• American Software, Inc. usually gets very good returns on the resources it controls. It proves great when measured against peer firms.
  • The company normally gets good proceeds -on the resources directly invested in the business-. They remain excellent in relation to similar companies.
  • There's usually some profitability -in relation to owned resources-. It ranks great when measured against competitors.
  • In the past, got very good returns -on the tangible resources it controls-. This metric is usually related to the industry in which operates and combines profitability versus reinvestment needs. It's great when measured against comparable enterprises.

Usage of Funds score: 5.0

  • AMSWA usually uses a modest portion of genuine funds generated to buy or replace property, plant, or equipment. The need for reinvestments isn't too high. It stands great when measured against rival firms.
  • The company is usually replacing some proportion of the property, plant, and equipment that gets old, saving part of the funds for something else, which is almost average when measured against industry peers.
  • In the past twelve months it paid good dividends, considering the current stock price. It came top-notch against competitors.
  • In recent years, has cut back dividend payments. It could be traversing challenging times. The company has behaved lacking compared to similar firms.
  • The company usually uses a large portion of genuine funds generated to pay dividends. There could be some concerns on sustainability if business takes a dive. Sustainability looks mediocre against comparable companies.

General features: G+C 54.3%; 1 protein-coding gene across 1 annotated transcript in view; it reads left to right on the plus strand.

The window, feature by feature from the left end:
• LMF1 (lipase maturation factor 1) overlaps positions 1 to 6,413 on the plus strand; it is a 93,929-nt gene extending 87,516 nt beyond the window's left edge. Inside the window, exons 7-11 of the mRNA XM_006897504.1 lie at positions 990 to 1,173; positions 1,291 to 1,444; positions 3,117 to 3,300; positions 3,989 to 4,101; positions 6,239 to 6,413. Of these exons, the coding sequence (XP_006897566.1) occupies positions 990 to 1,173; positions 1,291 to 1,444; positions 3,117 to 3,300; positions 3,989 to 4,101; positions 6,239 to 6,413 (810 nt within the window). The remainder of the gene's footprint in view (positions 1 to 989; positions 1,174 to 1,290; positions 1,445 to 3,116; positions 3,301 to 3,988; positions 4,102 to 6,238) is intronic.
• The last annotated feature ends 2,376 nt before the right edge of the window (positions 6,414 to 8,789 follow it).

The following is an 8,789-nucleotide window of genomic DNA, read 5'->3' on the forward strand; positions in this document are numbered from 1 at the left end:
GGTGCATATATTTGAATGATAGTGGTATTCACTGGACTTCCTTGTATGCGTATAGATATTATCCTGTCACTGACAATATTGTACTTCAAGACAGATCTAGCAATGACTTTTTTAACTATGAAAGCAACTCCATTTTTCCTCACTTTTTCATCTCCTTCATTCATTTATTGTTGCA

• The company somewhat enlarges a bit the pool of investors, resulting in more mouths feeding on the pie of profits. It remains a slight improvement compared to peer enterprises.
  • We are not sure on the effectiveness of the company when repurchasing shares, as there were not enough numbers to crunch. It stands unidentified against rivals.
  • We do not have sufficient data to comment on buybacks and their sustainability. It still looks dubious against competitors.

Balance Sheet score: 6.9

  • American Software, Inc. intangible assets (like brands and goodwill) represent a modest portion of resources controlled, according to accounting books. There could be some difficulties in liquidating them if the company ever gets in financial distress. It happens to be similar to peer companies.
  • The company has roughly triple short-term resources than short-term obligations. Liquidity concerns are most likely unimportant. It turns to be a slight improvement compared to similar firms.
  • Almost no resources controlled were provided for with financial debt. Financial strength is great. Company could significantly increase debt if it wished so, to reinvest in business, to buy a smaller company or to reward stockholders. It remains better than most rival firms.
  • Resources controlled can be quickly made into cash, which is very good for liquidity and risk. It looks more than average in relation to rivals.